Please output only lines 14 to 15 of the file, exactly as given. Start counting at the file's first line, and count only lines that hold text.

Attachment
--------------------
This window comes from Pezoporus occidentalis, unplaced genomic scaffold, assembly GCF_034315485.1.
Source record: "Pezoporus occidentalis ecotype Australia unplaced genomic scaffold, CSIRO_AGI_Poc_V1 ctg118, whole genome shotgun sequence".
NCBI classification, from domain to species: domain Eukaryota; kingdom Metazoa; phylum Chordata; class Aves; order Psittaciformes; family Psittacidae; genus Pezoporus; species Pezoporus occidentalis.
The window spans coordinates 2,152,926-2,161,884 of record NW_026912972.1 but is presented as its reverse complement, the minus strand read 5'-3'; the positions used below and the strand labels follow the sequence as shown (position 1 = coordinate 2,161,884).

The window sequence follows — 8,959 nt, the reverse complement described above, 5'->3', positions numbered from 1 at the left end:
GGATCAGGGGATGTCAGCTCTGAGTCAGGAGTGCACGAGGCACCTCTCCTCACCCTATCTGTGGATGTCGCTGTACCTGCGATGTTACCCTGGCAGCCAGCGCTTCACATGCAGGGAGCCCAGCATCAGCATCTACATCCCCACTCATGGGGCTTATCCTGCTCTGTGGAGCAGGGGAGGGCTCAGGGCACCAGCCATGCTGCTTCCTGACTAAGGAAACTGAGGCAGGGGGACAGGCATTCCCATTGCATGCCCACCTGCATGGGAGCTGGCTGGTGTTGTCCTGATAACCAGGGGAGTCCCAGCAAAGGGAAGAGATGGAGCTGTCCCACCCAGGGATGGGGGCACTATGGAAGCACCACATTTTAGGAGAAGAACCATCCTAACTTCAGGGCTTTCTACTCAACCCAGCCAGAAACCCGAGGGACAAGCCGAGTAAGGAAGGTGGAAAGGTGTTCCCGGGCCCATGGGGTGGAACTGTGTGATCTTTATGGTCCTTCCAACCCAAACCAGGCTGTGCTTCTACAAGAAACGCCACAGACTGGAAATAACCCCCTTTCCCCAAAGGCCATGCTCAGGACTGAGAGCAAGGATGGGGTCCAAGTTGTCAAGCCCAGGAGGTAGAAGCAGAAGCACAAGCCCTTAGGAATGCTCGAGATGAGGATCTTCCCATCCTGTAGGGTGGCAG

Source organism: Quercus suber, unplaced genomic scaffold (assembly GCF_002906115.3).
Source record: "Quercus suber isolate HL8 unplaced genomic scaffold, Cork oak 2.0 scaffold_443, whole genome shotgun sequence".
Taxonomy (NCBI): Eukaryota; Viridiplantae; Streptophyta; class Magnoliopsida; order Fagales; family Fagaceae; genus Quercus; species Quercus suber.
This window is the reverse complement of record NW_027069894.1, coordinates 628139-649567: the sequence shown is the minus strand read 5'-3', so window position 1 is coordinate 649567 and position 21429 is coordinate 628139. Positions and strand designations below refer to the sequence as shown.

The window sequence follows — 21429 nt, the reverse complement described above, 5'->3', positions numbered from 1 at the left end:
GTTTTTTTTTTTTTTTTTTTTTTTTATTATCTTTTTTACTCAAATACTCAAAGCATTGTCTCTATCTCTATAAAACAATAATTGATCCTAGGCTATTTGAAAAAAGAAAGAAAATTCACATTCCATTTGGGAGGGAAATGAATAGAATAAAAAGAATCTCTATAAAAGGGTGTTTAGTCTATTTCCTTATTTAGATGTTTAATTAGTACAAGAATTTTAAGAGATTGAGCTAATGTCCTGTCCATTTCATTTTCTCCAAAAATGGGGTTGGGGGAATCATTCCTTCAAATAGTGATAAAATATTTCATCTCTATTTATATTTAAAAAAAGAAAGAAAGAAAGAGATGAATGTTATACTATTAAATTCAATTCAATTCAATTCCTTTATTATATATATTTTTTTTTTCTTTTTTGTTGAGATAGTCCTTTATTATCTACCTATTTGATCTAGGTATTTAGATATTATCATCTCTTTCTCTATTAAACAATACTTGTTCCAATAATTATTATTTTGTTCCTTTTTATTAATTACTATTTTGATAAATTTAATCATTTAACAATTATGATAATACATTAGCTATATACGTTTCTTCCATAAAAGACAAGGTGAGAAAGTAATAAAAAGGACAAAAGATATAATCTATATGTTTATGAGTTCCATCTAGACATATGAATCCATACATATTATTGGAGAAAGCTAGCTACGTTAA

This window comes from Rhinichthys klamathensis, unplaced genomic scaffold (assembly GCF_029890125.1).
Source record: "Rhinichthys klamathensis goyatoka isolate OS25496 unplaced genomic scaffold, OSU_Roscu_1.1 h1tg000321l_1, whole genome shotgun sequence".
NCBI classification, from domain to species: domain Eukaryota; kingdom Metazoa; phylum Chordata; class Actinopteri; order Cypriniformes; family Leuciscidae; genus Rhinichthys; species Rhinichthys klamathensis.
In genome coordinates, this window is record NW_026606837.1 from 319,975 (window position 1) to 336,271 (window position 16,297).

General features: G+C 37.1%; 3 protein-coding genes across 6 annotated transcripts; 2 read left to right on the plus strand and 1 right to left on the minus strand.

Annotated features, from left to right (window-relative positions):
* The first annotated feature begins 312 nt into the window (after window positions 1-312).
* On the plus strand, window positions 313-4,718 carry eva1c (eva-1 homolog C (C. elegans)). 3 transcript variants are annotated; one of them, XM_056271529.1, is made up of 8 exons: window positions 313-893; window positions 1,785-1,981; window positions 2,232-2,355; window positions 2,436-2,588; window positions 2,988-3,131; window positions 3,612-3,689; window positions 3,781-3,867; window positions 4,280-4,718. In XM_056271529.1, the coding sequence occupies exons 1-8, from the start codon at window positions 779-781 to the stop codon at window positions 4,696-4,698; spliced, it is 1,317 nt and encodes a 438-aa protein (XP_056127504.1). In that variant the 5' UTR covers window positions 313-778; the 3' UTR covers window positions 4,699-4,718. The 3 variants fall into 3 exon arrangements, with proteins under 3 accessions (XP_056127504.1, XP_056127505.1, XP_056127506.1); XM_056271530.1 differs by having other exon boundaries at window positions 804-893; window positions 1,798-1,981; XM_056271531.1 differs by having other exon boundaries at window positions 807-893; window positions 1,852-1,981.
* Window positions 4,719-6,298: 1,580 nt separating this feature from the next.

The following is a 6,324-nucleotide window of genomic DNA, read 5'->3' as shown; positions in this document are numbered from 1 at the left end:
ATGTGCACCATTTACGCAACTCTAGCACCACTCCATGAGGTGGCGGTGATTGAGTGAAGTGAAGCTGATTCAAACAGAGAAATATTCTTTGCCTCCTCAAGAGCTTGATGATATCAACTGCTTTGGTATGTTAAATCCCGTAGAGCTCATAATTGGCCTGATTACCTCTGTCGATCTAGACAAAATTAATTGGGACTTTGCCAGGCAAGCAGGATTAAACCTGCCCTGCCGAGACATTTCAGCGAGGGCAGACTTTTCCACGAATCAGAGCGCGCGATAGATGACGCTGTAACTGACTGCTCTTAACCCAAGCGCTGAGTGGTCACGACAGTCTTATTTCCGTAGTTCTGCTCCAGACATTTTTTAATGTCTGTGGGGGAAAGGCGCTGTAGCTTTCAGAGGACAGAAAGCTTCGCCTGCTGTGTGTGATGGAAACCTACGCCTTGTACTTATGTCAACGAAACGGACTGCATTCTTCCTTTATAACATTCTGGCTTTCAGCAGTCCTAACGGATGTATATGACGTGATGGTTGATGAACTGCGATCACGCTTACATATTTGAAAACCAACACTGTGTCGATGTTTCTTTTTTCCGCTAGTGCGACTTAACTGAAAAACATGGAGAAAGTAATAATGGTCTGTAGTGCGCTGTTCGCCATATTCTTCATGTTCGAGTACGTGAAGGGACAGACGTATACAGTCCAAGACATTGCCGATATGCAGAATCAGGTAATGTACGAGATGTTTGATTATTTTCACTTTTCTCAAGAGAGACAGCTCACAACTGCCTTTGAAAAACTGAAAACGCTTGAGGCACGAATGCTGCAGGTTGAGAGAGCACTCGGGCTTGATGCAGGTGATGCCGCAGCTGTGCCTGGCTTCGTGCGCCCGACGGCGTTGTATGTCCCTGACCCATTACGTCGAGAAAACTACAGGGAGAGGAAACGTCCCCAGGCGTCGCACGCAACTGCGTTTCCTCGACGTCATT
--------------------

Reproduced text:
Source record: "Rhinichthys klamathensis goyatoka isolate OS25496 unplaced genomic scaffold, OSU_Roscu_1.1 h1tg000321l_1, whole genome shotgun sequence".
NCBI classification, from domain to species: domain Eukaryota; kingdom Metazoa; phylum Chordata; class Actinopteri; order Cypriniformes; family Leuciscidae; genus Rhinichthys; species Rhinichthys klamathensis.